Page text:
>Guest Post Day

>It’s my first Guest Post Day and I am delighted to introduce you to Victoria from It’s a small world after all . Victoria, along with her husband and 3 gorgeous children are all set for a fantastic adventure, they are off on a round the world trip in November and Victoria’s blog charts her preparations for the big trip. I have read Victoria’s posts many a time in the past, what with my upcoming move to Spain, I have been bagging as many tips as possible about travelling with children and I can’t wait to see what happens on their travels.

Victoria has written an incredibly moving post for Guest Post Day that had me in tears when I read it. I hope you all enjoy the the change of author today and make sure you pop over to It’s a small world after all to check out some more of Victoria’s fantastic posts.

BEEP BEEP BEEP. The earpiercing alarm, jerks me awake. A wave of nausea washes over me as I sit up to look at my baby boy in the next bed. BEEP BEEP BEEP. Despite the horrible noise, he’s still asleep, his tiny chest sucking in and out with effort. I check the wires and tubes that are attached to him and notice that the oxygen sensor on his toe is loose. That’s what’s tripped the alarm. I switch it off, just as the nurse comes in to ask if he’s OK.

I lie back down on the narrow hospital bed. The baby is bathed in the yellow glow from the nightlight. It’s too light to sleep. It’s light all the time. Needs to be so the nurses can do their checks around the clock. I’m so tired that my bones ache. I lie as still as I can and finally manage to block out my boy’s barking cough and the crying of the other babies on the ward to fall into the abyss of sleep. I am floating off the bed, drifting away, oblivion beckoning. BEEP BEEP BEEP. I’ve been asleep for twenty minutes. Every twenty minutes, somewhere on this ward an alarm goes off. Every hour, my baby has his vitals taken. For four days now I’ve been woken every twenty minutes. I feel like I’m going to be sick.

It’s easier to think about how dreadful I feel than to think about the baby lying in the hospital bed. I daren’t think about how ill he is. I can’t. It’s a good thing I took him to the doctor when I did. Insisted on Sunday morning that even though he was feeding every three hours, I needed to see a doctor. At that point, I wasn’t even particularly worried. I had no idea. The doctor didn’t seem worried either. Just said, with such a tiny baby, it would be better to see a paediatrician.

So I drive to A&E, calling my mother as I leave, asking her to meet me there. As soon as we arrive, the paediatricians crowd round him. Inserting canualas, attaching wires, inserting tubes. I have to leave the room. I can’t watch. I know I should stay, but he’s mewing like a kitten and I just can’t watch. My mother stays and holds his hand.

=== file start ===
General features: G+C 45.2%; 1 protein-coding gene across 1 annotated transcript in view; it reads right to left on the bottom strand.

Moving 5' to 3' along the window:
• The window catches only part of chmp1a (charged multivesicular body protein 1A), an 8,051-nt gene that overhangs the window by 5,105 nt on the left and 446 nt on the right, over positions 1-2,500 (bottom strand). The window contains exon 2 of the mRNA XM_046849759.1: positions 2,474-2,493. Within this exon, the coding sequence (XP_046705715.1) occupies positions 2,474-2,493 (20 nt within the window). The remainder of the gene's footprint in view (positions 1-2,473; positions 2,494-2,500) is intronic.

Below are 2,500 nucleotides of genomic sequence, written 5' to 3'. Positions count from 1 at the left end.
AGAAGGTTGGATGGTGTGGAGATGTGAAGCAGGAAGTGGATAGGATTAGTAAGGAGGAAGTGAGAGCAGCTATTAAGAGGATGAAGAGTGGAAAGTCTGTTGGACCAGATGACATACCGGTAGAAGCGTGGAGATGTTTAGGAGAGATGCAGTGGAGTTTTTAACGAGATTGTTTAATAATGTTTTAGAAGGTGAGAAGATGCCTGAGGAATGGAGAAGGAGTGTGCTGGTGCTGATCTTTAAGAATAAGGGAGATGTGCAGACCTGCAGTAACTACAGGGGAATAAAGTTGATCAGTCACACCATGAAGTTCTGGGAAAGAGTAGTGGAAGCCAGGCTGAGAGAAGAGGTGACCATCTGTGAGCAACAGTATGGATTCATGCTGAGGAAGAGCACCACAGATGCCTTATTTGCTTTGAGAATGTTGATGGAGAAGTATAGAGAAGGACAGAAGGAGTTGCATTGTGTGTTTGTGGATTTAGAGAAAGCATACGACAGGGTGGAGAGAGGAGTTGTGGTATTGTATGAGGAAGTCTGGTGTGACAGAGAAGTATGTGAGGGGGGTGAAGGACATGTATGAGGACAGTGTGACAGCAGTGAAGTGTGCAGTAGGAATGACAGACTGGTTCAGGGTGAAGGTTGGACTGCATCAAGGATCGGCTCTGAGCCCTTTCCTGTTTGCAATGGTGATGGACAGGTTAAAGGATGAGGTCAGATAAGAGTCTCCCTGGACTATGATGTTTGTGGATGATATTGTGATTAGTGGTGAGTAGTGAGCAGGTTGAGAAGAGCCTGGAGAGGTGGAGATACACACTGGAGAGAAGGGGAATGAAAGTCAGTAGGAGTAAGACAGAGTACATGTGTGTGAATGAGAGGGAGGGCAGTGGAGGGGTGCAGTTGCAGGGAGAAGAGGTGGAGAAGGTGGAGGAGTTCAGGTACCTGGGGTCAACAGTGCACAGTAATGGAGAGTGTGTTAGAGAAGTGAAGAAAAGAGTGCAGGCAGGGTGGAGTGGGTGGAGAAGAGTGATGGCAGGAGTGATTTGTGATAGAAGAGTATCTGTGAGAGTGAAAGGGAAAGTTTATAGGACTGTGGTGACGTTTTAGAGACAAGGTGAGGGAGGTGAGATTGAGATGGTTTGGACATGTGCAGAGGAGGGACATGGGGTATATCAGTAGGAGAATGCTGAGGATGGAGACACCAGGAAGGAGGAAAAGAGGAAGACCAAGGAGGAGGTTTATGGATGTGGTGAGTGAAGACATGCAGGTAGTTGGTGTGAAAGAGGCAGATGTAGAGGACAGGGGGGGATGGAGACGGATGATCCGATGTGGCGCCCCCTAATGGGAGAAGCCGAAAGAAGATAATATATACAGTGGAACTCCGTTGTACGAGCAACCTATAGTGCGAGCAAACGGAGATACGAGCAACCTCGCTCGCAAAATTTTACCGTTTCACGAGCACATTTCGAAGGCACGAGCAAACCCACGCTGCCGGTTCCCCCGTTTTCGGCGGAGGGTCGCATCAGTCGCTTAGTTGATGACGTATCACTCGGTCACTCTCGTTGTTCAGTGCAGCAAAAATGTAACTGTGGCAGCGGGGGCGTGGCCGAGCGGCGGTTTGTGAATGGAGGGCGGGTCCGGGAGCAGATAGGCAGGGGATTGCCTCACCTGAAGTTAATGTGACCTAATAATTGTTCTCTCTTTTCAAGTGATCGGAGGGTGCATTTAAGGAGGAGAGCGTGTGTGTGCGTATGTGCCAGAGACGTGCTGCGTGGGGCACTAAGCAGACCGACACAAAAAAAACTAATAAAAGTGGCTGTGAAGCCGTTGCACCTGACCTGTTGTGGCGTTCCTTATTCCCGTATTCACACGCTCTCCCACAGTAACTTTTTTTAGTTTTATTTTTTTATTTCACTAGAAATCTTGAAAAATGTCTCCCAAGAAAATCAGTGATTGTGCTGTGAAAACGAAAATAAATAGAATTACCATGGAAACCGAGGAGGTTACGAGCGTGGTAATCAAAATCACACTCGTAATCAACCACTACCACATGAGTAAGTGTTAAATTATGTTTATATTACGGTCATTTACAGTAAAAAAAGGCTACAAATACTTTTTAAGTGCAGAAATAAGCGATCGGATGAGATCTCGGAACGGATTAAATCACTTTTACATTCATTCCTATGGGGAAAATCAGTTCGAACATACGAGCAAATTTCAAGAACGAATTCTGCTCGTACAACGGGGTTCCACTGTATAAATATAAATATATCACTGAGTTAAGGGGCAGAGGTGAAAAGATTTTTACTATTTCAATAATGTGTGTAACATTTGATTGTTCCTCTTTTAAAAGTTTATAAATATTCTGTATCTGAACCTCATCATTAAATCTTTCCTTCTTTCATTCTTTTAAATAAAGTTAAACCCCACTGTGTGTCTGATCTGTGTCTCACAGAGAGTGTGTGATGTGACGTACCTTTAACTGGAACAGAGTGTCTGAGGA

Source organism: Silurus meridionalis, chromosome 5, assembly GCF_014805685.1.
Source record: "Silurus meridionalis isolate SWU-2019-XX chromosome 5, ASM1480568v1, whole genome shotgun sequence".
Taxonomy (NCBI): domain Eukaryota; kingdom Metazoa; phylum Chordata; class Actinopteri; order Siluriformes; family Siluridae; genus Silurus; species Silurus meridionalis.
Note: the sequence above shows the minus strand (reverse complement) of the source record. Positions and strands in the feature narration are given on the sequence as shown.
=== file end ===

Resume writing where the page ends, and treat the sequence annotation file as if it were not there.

When they’re finished I come back in. Why didn’t you come sooner they ask. Didn’t you realise how ill he is? No. No I didn’t. He’s not my first baby, but I didn’t realise. I just thought he was tired. That he had a cold. Well he’s not just sleepy, he’s dehydrated, struggling to breathe. Struggling to get oxygen into his blood. He’s very sick. You should have come sooner.

For a week, he lies on the bed in the tiny room. I lie next to him as he coughs and coughs and coughs. Oxygen helps him to breathe, glucose and water rehydrate him. He can’t tolerate milk, he’s too poorly. So I wrestle with the industrial hospital breast pump every three hours, day and night, stacking up the little bottles in the milk kitchen. Bottles that I’m not allowed to feed him anyway. It all feels pointless.

The nurses come and go. On eight hour shifts. Taking temperatures, attaching new bags of glucose to his tubes, counting his breaths. Some are friendly, chatty, say, isn’t he a lovely baby, lovely to see a baby who isn’t all scrawny. Others are brisk, rushed off their feet, trying to look after too many patients. One makes me cry at 3am, when I can’t settle my screaming baby. Here, give him to me. Don’t do it like that. He’s ill. Ill babies aren’t like well babies. I’m trying. I don’t know what to do. If my baby cries, I feed him. But I’m not allowed to. What should I do? I’m too tired to know.

After five days, he’s still coughing, but he doesn’t need the oxygen any more. That’s good says the kind nurse, babies who don’t need oxygen go home sooner. I’m allowed to give him a bottle. He’s hungry. He can go home when he’s breastfeeding again. But I mustn’t get my hopes up. The doctors say it can come back. Babies who’ve been this sick, will catch it again and again.

I listen but I don’t listen. I care but I don’t care. I just want to go home. And feed my baby. And go to sleep.


When my middle child was eight weeks old, he spent a week in hospital with bronchiolitis. I was the worst week of my life. He had further episodes over the next eighteen months, including an ambulance ride one particularly awful day. But it was never as bad as that first time. How parents cope when they have children in hospital for weeks and months, I do not know. They have my deepest admiration.


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